Buyers' Guide: Pre-purchase inspection stories
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In our Buyer’s Guides we’re always stressing the importance of pre-purchase vehicle inspections as a safeguard.
However, after weighing up the cost versus the risk, many consumers decide to forgo having a vehicle inspected.
So we thought we’d share some of our vehicle inspectors’ stories to highlight why they’re worthwhile, even if you or a mate knows a thing or two about cars.
To the untrained naked eye, a vehicle can appear as smooth as a baby’s bottom. But dig deeper and you may find the vehicle has had more hits than Justin Bieber.
It’s all too easy for the average buyer to be deceived by a vehicle’s condition simply based on its exterior appearance. Vehicles are sometimes groomed in a manner to be as presentable as possible using a variety of car care products.
To assess a vehicle’s structure, attention should be applied to: seams, welds, paintwork (colour variation) and even points where chassis straightening equipment might have been used.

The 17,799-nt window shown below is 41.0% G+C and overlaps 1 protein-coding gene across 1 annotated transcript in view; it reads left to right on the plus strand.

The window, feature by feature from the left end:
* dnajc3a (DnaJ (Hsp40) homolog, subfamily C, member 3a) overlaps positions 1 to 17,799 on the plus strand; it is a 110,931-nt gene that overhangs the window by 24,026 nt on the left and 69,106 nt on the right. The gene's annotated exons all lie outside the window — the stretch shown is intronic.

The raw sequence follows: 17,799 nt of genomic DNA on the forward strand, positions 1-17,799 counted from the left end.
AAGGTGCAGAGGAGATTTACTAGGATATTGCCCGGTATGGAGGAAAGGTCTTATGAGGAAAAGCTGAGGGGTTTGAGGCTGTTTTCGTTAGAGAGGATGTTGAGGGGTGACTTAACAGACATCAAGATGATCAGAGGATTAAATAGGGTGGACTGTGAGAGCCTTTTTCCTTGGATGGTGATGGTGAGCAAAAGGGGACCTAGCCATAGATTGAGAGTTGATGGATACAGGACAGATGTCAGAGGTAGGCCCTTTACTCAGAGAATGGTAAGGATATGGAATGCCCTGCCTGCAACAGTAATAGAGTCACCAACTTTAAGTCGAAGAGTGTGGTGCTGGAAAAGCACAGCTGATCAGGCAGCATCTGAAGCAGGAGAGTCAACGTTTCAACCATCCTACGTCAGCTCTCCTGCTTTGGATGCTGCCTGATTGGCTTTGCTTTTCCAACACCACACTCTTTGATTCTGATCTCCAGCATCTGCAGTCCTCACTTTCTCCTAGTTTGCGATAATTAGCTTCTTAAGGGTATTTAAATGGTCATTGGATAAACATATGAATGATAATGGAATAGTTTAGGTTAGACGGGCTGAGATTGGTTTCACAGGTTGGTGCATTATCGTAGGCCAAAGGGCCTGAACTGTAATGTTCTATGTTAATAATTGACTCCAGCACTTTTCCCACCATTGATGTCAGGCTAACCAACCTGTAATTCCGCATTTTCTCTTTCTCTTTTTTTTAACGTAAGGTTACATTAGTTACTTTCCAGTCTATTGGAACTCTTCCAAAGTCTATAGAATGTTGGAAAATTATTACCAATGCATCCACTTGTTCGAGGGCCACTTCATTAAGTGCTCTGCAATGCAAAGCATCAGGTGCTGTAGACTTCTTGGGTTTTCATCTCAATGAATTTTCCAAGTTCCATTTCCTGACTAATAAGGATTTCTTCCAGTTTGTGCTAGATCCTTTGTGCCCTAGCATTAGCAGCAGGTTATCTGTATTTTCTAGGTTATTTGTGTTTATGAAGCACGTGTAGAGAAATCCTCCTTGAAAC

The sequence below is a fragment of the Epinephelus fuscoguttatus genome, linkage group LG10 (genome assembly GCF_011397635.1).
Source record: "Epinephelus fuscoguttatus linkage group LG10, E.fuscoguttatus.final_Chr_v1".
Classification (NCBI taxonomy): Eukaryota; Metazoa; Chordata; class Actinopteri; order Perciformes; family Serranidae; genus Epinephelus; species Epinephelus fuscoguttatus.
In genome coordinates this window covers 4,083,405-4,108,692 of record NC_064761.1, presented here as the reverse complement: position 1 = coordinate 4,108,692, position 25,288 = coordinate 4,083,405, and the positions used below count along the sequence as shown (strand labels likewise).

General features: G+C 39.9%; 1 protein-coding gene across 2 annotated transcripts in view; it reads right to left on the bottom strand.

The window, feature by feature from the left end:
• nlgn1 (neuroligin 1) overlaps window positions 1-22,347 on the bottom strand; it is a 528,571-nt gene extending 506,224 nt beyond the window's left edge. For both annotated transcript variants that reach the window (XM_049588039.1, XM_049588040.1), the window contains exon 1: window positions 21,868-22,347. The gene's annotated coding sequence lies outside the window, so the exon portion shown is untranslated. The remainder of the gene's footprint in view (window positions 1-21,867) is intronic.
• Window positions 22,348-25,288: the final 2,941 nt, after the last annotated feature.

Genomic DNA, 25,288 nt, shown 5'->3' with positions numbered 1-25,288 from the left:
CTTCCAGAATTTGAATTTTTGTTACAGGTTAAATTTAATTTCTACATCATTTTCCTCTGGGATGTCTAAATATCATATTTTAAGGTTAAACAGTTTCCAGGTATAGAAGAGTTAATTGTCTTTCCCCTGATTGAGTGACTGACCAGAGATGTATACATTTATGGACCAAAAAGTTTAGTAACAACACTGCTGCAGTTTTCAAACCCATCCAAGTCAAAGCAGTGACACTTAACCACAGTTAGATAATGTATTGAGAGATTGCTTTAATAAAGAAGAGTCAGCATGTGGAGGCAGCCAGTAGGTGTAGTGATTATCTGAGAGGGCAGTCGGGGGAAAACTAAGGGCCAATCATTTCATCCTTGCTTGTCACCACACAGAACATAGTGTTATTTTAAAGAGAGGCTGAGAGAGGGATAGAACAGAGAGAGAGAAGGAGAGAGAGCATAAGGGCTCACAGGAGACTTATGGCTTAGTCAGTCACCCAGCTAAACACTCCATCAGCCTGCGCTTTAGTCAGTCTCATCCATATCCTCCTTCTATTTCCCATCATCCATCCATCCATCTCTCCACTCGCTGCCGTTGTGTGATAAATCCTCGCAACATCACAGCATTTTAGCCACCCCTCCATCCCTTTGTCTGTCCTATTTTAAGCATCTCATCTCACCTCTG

Vehicle inspectors can often determine whether the vehicle has been involved in a collision from the assessment of these points.
Our vehicle inspectors occasionally notice things such as a missing jack or spare tyre, but sometimes we’re lost for words.
On one inspection of a four-wheel drive vehicle the inspector noticed the rear-drive shaft had been removed. The vehicle still ran, but was limited to two-wheel drive. Another inspector found a vehicle was missing the front bumper bar (the steel piece behind the plastic) — a crucial part of the frontal impact zone.
The inside of vehicles can be stained with food and drink which can cause lingering, unpleasant smells. Or the smell of tobacco.
Then you have the more important engine smells.
● Sweet smells of coolant leaks, possibly indicating overheating.
● Burnt toast smells of electrical shorts or melting insulation.
●The smell of burning oil dripping on the engine block or exhaust manifold.
Our inspectors often find engines with extensive oil leaks, broken mounts or a misfiring engine cylinder which can lead to big repair bills down the track.
The most important check of any inspection is safety. We have found genuine safety features in vehicles purposely disabled.
A prime example is someone who has a dash warning light — this isn’t going to help sell the vehicle, so the owner may remove the bulb to disguise a fault. It seems ludicrous but it happens. And the cost of reinstating these features can be significant — but necessary for a WoF.
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